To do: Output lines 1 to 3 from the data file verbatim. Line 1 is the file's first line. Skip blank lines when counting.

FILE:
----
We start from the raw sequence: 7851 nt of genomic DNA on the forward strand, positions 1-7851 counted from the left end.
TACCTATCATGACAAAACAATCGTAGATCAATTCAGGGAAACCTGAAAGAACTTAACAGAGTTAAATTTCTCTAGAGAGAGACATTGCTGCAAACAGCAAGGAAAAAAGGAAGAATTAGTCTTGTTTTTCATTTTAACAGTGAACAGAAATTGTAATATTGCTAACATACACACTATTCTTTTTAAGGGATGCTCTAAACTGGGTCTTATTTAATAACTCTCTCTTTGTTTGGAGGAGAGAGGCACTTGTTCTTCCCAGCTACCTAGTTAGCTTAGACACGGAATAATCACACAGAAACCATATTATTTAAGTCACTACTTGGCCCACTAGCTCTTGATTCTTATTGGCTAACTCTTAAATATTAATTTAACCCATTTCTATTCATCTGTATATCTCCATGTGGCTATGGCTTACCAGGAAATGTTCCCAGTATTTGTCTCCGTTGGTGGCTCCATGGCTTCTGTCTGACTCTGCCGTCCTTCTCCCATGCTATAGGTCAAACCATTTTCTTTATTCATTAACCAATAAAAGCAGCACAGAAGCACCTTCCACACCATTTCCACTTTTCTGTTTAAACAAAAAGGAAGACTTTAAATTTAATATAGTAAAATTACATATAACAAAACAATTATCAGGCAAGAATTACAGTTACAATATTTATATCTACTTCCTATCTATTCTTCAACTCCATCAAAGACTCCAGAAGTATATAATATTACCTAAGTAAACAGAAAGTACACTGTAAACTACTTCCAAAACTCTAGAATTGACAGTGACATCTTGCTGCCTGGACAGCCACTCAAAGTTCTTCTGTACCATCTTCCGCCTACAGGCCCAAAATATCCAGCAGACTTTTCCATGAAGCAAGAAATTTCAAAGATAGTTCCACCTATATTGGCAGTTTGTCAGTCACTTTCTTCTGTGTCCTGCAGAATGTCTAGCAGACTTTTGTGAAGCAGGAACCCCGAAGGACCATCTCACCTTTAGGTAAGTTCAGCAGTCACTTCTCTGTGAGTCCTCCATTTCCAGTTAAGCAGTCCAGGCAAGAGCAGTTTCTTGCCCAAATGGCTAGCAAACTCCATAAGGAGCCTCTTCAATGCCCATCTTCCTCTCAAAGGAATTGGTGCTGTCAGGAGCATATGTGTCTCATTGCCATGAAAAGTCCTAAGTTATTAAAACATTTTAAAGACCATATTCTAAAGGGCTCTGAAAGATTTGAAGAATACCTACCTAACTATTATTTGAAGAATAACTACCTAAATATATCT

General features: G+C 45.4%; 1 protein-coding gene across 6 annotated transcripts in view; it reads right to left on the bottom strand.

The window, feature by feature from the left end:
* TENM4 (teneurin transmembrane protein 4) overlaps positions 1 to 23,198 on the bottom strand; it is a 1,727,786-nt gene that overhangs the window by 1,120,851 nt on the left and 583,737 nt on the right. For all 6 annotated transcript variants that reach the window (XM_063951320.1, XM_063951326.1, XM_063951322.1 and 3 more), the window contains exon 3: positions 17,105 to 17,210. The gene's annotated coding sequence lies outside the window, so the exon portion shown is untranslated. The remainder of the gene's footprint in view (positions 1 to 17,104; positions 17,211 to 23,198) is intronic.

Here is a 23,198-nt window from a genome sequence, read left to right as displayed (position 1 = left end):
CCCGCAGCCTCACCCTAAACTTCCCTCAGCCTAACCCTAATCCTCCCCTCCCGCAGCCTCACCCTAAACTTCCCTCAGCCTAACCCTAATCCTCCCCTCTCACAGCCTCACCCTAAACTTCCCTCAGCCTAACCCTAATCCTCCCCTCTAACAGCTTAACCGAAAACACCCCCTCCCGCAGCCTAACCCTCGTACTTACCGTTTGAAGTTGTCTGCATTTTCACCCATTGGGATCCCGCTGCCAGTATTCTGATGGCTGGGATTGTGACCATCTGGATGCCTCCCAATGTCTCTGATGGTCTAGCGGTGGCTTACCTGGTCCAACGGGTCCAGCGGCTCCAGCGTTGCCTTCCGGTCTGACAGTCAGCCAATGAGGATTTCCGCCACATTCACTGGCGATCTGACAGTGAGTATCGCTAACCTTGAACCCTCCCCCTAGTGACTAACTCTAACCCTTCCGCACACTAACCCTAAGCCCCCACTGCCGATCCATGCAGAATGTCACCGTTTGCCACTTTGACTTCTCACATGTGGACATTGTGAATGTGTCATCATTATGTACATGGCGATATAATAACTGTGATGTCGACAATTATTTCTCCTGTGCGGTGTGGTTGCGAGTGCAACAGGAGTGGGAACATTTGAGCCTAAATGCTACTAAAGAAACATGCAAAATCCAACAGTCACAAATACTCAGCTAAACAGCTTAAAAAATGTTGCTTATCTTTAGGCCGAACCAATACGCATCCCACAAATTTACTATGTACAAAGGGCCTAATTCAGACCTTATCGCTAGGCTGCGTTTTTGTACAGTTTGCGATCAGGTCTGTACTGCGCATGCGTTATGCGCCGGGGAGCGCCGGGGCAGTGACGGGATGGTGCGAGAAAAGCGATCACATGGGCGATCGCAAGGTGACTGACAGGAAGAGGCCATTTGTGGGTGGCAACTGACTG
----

We start from the raw sequence: 7851 nt of genomic DNA on the forward strand, positions 1-7851 counted from the left end.
TACCTATCATGACAAAACAATCGTAGATCAATTCAGGGAAACCTGAAAGAACTTAACAGAGTTAAATTTCTCTAGAGAGAGACATTGCTGCAAACAGCAAGGAAAAAAGGAAGAATTAGTCTTGTTTTTCATTTTAACAGTGAACAGAAATTGTAATATTGCTAACATACACACTATTCTTTTTAAGGGATGCTCTAAACTGGGTCTTATTTAATAACTCTCTCTTTGTTTGGAGGAGAGAGGCACTTGTTCTTCCCAGCTACCTAGTTAGCTTAGACACGGAATAATCACACAGAAACCATATTATTTAAGTCACTACTTGGCCCACTAGCTCTTGATTCTTATTGGCTAACTCTTAAATATTAATTTAACCCATTTCTATTCATCTGTATATCTCCATGTGGCTATGGCTTACCAGGAAATGTTCCCAGTATTTGTCTCCGTTGGTGGCTCCATGGCTTCTGTCTGACTCTGCCGTCCTTCTCCCATGCTATAGGTCAAACCATTTTCTTTATTCATTAACCAATAAAAGCAGCACAGAAGCACCTTCCACACCATTTCCACTTTTCTGTTTAAACAAAAAGGAAGACTTTAAATTTAATATAGTAAAATTACATATAACAAAACAATTATCAGGCAAGAATTACAGTTACAATATTTATATCTACTTCCTATCTATTCTTCAACTCCATCAAAGACTCCAGAAGTATATAATATTACCTAAGTAAACAGAAAGTACACTGTAAACTACTTCCAAAACTCTAGAATTGACAGTGACATCTTGCTGCCTGGACAGCCACTCAAAGTTCTTCTGTACCATCTTCCGCCTACAGGCCCAAAATATCCAGCAGACTTTTCCATGAAGCAAGAAATTTCAAAGATAGTTCCACCTATATTGGCAGTTTGTCAGTCACTTTCTTCTGTGTCCTGCAGAATGTCTAGCAGACTTTTGTGAAGCAGGAACCCCGAAGGACCATCTCACCTTTAGGTAAGTTCAGCAGTCACTTCTCTGTGAGTCCTCCATTTCCAGTTAAGCAGTCCAGGCAAGAGCAGTTTCTTGCCCAAATGGCTAGCAAACTCCATAAGGAGCCTCTTCAATGCCCATCTTCCTCTCAAAGGAATTGGTGCTGTCAGGAGCATATGTGTCTCATTGCCATGAAAAGTCCTAAGTTATTAAAACATTTTAAAGACCATATTCTAAAGGGCTCTGAAAGATTTGAAGAATACCTACCTAACTATTATTTGAAGAATAACTACCTAAATATATCT

General features: G+C 45.4%; 1 protein-coding gene across 6 annotated transcripts in view; it reads right to left on the bottom strand.